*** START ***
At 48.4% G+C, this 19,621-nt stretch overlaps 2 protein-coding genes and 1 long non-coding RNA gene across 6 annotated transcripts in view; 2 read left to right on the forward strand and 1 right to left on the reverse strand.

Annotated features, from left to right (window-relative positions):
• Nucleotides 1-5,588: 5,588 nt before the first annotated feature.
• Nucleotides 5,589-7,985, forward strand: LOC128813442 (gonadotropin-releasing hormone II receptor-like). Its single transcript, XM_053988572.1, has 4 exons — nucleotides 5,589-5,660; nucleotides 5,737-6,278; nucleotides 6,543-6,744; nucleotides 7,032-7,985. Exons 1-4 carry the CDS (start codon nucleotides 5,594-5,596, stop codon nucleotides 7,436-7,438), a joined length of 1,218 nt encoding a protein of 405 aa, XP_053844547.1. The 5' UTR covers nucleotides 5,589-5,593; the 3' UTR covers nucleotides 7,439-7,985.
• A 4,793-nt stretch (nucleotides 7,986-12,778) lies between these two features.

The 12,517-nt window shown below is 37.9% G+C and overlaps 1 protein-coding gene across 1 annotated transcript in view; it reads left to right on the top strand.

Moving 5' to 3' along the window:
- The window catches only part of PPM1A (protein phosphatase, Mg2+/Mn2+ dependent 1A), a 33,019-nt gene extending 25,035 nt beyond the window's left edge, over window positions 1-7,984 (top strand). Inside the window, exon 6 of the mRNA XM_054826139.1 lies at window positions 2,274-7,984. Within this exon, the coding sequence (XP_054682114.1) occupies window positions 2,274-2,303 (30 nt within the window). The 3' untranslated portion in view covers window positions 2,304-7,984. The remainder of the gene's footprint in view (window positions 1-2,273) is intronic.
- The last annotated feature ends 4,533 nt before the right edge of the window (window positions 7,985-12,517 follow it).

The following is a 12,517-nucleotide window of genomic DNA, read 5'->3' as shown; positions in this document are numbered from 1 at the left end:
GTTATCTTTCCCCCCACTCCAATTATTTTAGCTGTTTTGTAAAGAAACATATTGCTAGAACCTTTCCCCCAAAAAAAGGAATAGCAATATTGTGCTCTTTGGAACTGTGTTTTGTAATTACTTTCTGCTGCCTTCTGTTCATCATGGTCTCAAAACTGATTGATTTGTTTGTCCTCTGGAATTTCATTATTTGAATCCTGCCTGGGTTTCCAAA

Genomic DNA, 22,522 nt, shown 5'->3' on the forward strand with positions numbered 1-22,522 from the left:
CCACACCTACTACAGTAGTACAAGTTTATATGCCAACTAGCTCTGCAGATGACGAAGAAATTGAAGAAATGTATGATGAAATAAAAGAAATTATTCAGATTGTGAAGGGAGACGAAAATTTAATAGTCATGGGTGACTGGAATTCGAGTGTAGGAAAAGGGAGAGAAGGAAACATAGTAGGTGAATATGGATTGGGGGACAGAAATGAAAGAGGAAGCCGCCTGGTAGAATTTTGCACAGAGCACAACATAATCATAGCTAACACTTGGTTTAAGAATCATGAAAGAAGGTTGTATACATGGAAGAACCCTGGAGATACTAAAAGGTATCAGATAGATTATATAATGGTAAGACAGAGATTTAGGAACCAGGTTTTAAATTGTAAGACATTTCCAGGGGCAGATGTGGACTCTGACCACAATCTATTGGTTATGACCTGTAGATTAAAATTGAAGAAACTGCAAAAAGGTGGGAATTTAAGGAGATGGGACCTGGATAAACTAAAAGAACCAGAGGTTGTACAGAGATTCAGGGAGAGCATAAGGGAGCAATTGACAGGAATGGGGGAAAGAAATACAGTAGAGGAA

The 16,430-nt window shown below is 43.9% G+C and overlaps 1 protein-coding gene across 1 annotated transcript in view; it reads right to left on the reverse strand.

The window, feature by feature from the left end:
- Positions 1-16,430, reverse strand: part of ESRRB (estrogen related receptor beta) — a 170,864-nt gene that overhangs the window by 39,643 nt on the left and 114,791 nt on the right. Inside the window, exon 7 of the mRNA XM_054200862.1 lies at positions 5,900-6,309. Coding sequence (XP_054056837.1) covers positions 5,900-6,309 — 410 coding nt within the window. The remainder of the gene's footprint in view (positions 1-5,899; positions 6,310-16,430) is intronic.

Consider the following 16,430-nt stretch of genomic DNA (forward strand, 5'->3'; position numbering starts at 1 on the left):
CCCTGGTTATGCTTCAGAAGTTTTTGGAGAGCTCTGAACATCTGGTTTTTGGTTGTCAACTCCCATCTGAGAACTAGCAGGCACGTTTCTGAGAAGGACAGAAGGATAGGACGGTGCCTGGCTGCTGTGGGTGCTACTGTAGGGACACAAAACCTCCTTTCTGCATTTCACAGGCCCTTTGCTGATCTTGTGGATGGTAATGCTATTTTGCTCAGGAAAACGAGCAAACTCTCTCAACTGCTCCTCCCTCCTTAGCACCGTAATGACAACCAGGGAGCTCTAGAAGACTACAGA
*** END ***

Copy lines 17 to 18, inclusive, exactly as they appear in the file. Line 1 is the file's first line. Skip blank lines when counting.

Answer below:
Consider the following 16,430-nt stretch of genomic DNA (forward strand, 5'->3'; position numbering starts at 1 on the left):
CCCTGGTTATGCTTCAGAAGTTTTTGGAGAGCTCTGAACATCTGGTTTTTGGTTGTCAACTCCCATCTGAGAACTAGCAGGCACGTTTCTGAGAAGGACAGAAGGATAGGACGGTGCCTGGCTGCTGTGGGTGCTACTGTAGGGACACAAAACCTCCTTTCTGCATTTCACAGGCCCTTTGCTGATCTTGTGGATGGTAATGCTATTTTGCTCAGGAAAACGAGCAAACTCTCTCAACTGCTCCTCCCTCCTTAGCACCGTAATGACAACCAGGGAGCTCTAGAAGACTACAGA